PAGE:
Web Analytics and Web Statistics by NextSTAT The Boston Sports Nut: Justin Morneau takes HR Derby

Tuesday, July 15, 2008

Justin Morneau takes HR Derby

Jul 14. Yankee Stadium, NY - - Josh Hamilton (Rangers) carved his niche in the annals of HR Derby by blasting 28 home runs in the first round. However, after that, he seemingly ran out of Wheaties as he lost in the finals to Justin Morneau (Twins).

Nobody had ever hit 28 home runs in one round of Derby-dom before. Only one man (Bobby Abreu, with his 24 bombs in Round 1 in 2005) had ever come within 10. For that matter, Abreu was the only player in Derby history who had ever hit at least 28 homers on one night, let alone one round.

"It was amazing, all the way from home run No. 1 to home run No. 28," said Hamilton's teammate in Texas, Ian Kinsler. "It seemed like it was never going to stop." That, in fact, was exactly what it seemed like. Baseballs kept disappearing. The bedlam in the seats kept getting louder and louder. The major league baseball players watching it kept shaking their heads, pretty much in awe of what they were seeing. And they weren't the only ones, because this is what Josh Hamilton did -- in just that one round:

Josh Hamilton hit more home runs in the first round of the Derby (28) than he has through the first half of the season (21).He hit a home run on 13 swings in a row. And 16 of 17. And 20 of 22. And 22 of 25.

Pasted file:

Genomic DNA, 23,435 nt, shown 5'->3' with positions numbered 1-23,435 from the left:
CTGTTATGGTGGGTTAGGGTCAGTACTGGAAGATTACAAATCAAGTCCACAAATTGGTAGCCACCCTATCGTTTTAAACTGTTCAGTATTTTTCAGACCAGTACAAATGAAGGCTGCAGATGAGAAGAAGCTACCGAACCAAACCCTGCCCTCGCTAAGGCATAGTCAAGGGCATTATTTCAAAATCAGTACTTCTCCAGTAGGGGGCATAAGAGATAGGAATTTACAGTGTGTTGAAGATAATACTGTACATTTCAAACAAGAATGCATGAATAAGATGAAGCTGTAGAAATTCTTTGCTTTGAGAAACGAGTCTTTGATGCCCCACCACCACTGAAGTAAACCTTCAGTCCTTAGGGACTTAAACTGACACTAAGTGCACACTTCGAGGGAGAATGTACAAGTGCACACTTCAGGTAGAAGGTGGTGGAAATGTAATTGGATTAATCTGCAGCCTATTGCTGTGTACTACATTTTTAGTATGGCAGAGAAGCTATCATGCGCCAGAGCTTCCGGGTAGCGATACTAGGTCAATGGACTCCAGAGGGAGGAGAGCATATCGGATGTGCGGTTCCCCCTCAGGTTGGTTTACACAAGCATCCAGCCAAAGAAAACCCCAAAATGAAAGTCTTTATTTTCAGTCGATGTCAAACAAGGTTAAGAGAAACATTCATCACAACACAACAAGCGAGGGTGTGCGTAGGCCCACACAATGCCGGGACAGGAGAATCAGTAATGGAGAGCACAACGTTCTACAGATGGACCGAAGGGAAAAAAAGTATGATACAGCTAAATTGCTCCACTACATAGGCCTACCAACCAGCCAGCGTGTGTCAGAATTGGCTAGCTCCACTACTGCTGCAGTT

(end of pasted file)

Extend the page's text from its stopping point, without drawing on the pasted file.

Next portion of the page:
But mostly, he battered the right-field bleachers with one mortar after another. He hit four home runs that nearly cleared those bleachers -- and one that bonked off the bottom of the distant Bank of America sign, 502 feet from where he was standing, sending 53,716 witnesses into complete apoplexy. "He hit that sign," said Kinsler, "and that ball just disappeared. And it was like it was gone forever. I kept looking at that sign, and I was thinking, `There's not a chance I could probably hit that thing from second base." But incredibly, that wasn't even Hamilton's longest home run of that round. There was also a towering 504-footer that plopped into the last row of the bleachers, even farther out toward center field. And there was a 518-foot Mars mission that landed so high up in the third deck, you felt like it might have thumped off the top of the Empire State Building if he'd smoked it in Manhattan.

Even Hamilton had a special feeling for that shot, because it was the closest he came to fulfilling his pre-Derby prediction that he might be able to hit the first fair ball in history ever to completely leave Yankee Stadium.

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